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Can You Be Allergic to a Hypoallergenic Dog?

(L-r) Former first dogs Bo and Sunny Obama are Portuguese Water Dogs. The Obamas chose the Portuguese Water Dog breed because Malia Obama has allergies and needed a hypoallergenic breed. Pete Souza/Public Domain

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With the appeal of all cuddles and no allergic reactions, hypoallergenic dogs seem like the obvious choice for animal lovers who are all too sensitive to those wet noses and wagging tails. But are these hypoallergenic dogs too good to be true?

The truth is, these specific breeds of pups touted as hypoallergenic don't shed fur, and because of this trait, many breeders promise these dogs won't trigger any allergies at all. Except, they can.

Why Are People Allergic to Dogs?

So what gives? According to the Mayo Clinic, it's not actually a dog's fur that's responsible for a human's allergic reactions; it's what's stuck on the fur that causes our sneezing or asthma attacks. People who are allergic to dogs are triggered by the protein in a dog's saliva and urine that sticks to the dander (dried flakes) on a dog's skin. When a dog sheds its fur (and dander), that allergy-inducing protein is released into the air. That's why non-shedding breeds tend to lessen allergic reactions in humans — no shedding means fewer of those allergen-inducing proteins are released. But no dog breed is entirely hypoallergenic.

"There is no such thing as a truly hypoallergenic dog," says Melanie Carver, vice president of community health for the Asthma and Allergy Foundation of America. "There are some breeds of dogs that shed less hair and are marketed as 'hypoallergenic,' but this is just a marketing term and not a medical term."

Which Dogs Are Best for People With Allergies?

So while "hypoallergenic" may be a fluff term, having a non-shedding breed is totally helpful for people that have allergies and want a dog, too. The American Kennel Club reports that many "less-allergenic breeds" do produce less dander.

This, paired with the fact these dogs don't shed, makes several pure-bred and mixed breeds the perfect fit for people prone to allergies:

  • Afghan hounds
  • Bichon Frises
  • Irish Water Spaniels
  • Maltese
  • Poodles
  • Portuguese Water Dogs
  • Schnauzers
  • Bichon-Poodles
  • Maltese-Poodles
Standard Schnauzers are also known to be good options for anyone wanting a dog that doesn't shed much.
Wikimedia

There's No One-size-fits-all Solution

Labrador retrievers, however, can "wreak havoc on your allergies," according to the AKC. That said, it's not a one-size-fits-all solution.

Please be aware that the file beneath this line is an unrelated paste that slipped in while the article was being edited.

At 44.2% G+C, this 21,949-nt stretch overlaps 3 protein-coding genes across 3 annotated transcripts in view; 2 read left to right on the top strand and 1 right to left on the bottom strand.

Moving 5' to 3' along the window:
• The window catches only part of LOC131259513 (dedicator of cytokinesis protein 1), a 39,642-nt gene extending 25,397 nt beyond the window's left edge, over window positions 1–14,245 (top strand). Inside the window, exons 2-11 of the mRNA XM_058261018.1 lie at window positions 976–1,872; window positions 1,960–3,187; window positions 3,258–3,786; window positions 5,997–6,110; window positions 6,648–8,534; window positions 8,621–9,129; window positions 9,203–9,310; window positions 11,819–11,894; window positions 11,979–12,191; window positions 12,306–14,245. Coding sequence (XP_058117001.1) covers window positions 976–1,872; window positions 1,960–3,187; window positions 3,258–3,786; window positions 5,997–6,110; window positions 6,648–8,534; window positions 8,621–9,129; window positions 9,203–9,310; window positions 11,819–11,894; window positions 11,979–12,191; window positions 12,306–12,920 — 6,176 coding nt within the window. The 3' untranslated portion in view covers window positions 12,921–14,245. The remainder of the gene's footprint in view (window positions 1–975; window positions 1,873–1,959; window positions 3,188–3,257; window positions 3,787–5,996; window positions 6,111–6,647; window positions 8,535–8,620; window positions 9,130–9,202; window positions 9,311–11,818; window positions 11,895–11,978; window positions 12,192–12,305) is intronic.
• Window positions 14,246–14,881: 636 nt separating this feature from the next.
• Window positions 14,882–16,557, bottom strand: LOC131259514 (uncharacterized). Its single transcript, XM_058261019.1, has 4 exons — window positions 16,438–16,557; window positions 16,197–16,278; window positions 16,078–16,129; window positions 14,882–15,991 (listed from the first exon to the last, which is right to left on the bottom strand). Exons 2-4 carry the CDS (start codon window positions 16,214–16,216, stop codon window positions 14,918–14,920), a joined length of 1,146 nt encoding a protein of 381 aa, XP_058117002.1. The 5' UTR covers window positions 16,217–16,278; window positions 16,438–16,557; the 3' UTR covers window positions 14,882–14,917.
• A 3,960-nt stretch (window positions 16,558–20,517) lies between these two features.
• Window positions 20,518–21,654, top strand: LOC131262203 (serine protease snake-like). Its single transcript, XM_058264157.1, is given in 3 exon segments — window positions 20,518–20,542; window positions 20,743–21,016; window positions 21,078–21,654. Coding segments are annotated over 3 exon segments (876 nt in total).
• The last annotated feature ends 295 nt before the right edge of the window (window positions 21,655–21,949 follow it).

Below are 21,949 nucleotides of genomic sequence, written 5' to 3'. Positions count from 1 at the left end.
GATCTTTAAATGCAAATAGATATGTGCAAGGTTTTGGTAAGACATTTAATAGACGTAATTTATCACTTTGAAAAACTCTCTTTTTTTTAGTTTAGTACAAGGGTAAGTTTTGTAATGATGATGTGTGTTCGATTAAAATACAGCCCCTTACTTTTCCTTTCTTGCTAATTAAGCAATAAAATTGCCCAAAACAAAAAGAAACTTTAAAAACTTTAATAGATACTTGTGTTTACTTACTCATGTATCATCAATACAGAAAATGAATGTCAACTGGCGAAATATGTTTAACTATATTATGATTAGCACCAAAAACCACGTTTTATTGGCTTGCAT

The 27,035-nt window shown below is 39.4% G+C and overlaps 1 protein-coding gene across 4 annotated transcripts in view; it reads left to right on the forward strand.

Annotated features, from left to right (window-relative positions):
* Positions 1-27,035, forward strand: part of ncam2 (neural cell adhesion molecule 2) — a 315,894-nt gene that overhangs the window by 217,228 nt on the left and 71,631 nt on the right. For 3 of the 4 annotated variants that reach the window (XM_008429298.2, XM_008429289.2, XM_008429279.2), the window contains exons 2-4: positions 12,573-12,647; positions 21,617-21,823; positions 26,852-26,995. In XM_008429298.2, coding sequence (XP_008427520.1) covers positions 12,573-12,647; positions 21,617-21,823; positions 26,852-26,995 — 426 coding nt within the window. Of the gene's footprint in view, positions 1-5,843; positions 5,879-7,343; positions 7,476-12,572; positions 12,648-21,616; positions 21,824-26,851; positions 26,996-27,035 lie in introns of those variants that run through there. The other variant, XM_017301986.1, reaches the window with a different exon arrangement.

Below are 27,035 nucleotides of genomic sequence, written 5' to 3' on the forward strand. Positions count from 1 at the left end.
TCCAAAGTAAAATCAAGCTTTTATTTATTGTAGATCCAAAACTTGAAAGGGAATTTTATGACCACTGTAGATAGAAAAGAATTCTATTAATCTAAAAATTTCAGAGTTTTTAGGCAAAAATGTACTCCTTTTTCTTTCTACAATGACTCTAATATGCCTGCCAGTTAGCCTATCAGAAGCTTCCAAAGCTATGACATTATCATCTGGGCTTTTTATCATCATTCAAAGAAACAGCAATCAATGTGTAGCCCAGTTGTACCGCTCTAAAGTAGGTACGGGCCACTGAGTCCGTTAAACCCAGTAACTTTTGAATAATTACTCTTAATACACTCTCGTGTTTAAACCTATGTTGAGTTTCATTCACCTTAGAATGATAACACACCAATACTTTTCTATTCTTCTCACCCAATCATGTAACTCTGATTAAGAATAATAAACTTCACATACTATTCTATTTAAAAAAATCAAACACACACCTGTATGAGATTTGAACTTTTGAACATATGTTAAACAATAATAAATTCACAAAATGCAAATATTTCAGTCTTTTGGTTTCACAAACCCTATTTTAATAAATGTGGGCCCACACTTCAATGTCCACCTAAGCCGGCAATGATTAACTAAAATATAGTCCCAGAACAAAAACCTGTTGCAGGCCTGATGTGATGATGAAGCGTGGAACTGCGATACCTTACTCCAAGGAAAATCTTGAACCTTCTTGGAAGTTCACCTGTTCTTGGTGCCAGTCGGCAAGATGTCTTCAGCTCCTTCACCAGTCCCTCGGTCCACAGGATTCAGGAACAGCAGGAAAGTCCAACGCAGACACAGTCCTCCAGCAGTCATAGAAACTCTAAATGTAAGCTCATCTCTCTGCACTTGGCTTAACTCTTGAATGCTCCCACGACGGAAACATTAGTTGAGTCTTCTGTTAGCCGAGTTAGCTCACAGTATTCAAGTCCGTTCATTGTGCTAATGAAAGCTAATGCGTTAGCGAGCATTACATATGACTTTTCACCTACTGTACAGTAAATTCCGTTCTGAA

"Some people with a dog dander allergy may be less reactive or have less symptoms to dander from certain breeds," Carver says. "Allergy testing cannot determine which breeds may work better for you than others. The only way to determine if you can tolerate being around a certain breed is to have direct, repeated exposure to a dog and see how your body reacts."

While the typical signs of pet allergies may seem obvious — sneezing, scratchy throat or itchy eyes — several lesser-known symptoms can also appear, according to the Mayo Clinic. If you're doing a test run with a pup, keep an eye out for facial pressure and pain, swollen blue-tinted skin beneath your eyes, and excessive coughing. These symptoms are similar to allergies caused by hay fever; they're caused by the inflammation of nasal passages.

Other allergic reactions can affect the skin, resulting in hives, eczema and itchiness. In the most serious cases, pet allergies can also contribute to asthmatic reactions like chest tightness, wheezing, difficulty breathing and trouble sleeping.

Many pet allergy warning signs resemble symptoms of a regular cold. The Mayo Clinic notes symptoms that last beyond two weeks are likely allergies, and therefore a red flag.

Curbing Allergies With a New Pup

In some severe cases, it's impossible to find a dog that doesn't trigger allergies. But, more often than not, a few trials can lead to the perfect pup. Breed plays the biggest role, but several other factors — such as dog size — can help or hurt allergy-prone owners. Big dogs produce more dander and saliva, for instance. And small dogs are just easier to bathe and groom.

Frequent grooming — which is required for any non-shedding dog — is one way to stay ahead of allergies. Another recommendation is setting ground rules when it comes to lounge time. The AKC suggests keeping pets off the bed (and washing their pet beds regularly). It also recommends ditching heavy carpets and drapes that are known to trap and hold on to dander. Carver also suggests brushing and grooming your pet outside, vacuuming regularly, and washing your hands and changing clothes after playing with your pup.

It's not all doom and gloom for those who have pet allergies. Several types of medicines can help owners further manage their allergy symptoms. Over-the-counter antihistamines help relieve itching, sneezing and runny nose, while nasal sprays like can help reduce inflammation.

Doctors may also prescribe stronger medications for patients who have both asthma and allergies. And other allergy treatment options include immunotherapy (a series of allergy shots) and nasal irrigation like a neti pot.

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